# Next Slide Please: Motivating our next generation of data analysts SSS27

• School: School of Social Sciences
• Study mode(s): Full-time / Part-time
• Starting: 2022
• Funding: UK student / EU student (non-UK) / International student (non-EU) / Fully-funded

## NTU's Fully-funded PhD Studentship Scheme 2022

Project ID: SSS27

Data is ubiquitous in our lives. For example, governments, companies and schools provide a raft of numbers, charts and figures explaining how various initiatives are performing. The ability to understand and present complex data is a highly valued skill if the populous are to be usefully informed about the initiatives being taken that influence their everyday lives.

The understanding of statistics is an important element within many degree courses. Students need to be able to master statistical methods in order to undertake good quality quantitative research. However, previous research has suggested that the statistics module within any degree programme causes the most problems through significant negative attitudes and lack of interest and motivation. A recent meta-analysis of undergraduate students undertaking introductory statistics modules revealed that positive affect (emotion) was an important predictor of performance in statistics suggesting that students who demonstrate positive attitudes to statistics are more likely to perform better in their courses.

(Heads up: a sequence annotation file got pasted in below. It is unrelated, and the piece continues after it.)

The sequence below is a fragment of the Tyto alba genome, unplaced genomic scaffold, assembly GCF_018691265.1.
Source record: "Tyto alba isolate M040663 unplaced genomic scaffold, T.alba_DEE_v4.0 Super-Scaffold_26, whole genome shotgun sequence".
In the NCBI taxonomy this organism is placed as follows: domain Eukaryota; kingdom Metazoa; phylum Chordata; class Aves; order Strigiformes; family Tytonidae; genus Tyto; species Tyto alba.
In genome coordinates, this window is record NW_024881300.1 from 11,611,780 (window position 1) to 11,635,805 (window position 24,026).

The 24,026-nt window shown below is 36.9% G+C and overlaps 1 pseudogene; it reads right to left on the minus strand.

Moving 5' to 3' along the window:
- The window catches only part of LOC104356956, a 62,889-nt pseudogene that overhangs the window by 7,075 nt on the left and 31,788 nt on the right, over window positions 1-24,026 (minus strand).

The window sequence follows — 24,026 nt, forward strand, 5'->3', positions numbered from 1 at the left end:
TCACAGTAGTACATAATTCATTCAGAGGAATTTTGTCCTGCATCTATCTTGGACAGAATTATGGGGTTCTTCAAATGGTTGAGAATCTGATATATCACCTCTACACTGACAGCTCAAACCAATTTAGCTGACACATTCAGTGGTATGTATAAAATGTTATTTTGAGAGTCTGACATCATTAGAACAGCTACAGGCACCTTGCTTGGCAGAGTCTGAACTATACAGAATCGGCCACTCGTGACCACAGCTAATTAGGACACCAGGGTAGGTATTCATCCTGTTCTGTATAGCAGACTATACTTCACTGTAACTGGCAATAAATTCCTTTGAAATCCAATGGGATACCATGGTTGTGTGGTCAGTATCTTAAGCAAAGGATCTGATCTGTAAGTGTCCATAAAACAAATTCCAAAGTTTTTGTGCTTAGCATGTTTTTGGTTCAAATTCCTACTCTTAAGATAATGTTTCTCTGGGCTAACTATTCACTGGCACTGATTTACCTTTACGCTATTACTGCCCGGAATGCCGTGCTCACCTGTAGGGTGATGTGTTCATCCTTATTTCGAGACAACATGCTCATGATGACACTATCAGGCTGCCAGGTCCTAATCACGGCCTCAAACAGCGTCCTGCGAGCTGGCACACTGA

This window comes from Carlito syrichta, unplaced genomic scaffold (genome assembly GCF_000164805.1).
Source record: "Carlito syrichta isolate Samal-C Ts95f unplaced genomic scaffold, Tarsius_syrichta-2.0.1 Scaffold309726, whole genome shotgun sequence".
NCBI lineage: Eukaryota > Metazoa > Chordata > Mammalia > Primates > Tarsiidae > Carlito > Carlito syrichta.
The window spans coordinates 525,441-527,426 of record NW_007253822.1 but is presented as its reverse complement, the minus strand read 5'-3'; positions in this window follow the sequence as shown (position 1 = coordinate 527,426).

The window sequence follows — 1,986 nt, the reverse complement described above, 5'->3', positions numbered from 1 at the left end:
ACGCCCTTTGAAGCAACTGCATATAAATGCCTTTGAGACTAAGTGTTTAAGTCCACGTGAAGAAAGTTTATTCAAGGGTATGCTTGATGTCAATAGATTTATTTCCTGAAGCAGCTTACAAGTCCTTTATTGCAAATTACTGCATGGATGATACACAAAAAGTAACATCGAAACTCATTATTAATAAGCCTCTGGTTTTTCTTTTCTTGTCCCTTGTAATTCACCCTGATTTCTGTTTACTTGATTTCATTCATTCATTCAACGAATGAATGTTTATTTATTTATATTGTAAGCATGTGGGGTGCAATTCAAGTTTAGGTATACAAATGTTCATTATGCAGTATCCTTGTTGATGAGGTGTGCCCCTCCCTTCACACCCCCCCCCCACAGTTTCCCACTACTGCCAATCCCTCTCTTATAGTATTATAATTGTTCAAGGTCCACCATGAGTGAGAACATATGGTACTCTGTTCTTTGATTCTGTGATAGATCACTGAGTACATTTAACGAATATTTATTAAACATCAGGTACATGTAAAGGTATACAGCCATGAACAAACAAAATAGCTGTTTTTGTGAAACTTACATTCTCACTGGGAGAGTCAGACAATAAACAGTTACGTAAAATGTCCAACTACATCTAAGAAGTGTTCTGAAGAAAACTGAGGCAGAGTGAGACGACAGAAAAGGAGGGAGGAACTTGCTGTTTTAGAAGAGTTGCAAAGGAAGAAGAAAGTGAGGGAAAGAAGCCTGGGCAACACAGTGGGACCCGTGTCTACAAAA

One factor that might be impeding performance and enjoyment and engagement of statistics modules is statistics anxiety. Statistics anxiety is defined as anxiety that is experienced by a student when they encounter statistics in education and every-day life. It is thought to be distinct from mathematical anxiety, anxiety experience by individuals when they encounter mathematics in education and everyday life.

Despite there being considerable research helping our understanding of test anxiety, less is known about the specific case of statistics anxiety. For example, which students are most affected by statistics anxiety (demographically), does statistics anxiety change during a course, if so what causes these changes (e.g., changes in pedagogy, grades, student confidence), how do we organise pedagogy that optimises the chances of student engagement?

The route to the next successful cohort of data analysts relies on an understanding of the nature of our future statisticians and understanding their (changing) experiences as they progress through their training. The potential project offers plenty of scope to use a range of research methods e.g., interviewing students, educators, alumni, external stakeholders; carrying out longitudinal studies examining the change in motivation; building and using interventions at any organisation (including NTU) where statistics courses are taught. The project would suit candidates comfortable with a range of methodologies.

Data is ubiquitous. We need good data analysts. But we can only increase the pool of good analysts by understanding how to motivate and educate them.

### School strategic research priority

This project aligns with the strategic priority Health and Wellbeing within the Education, Motivation and Learning Research Group at the core of the Nottingham Centre for Children, Young People and Families.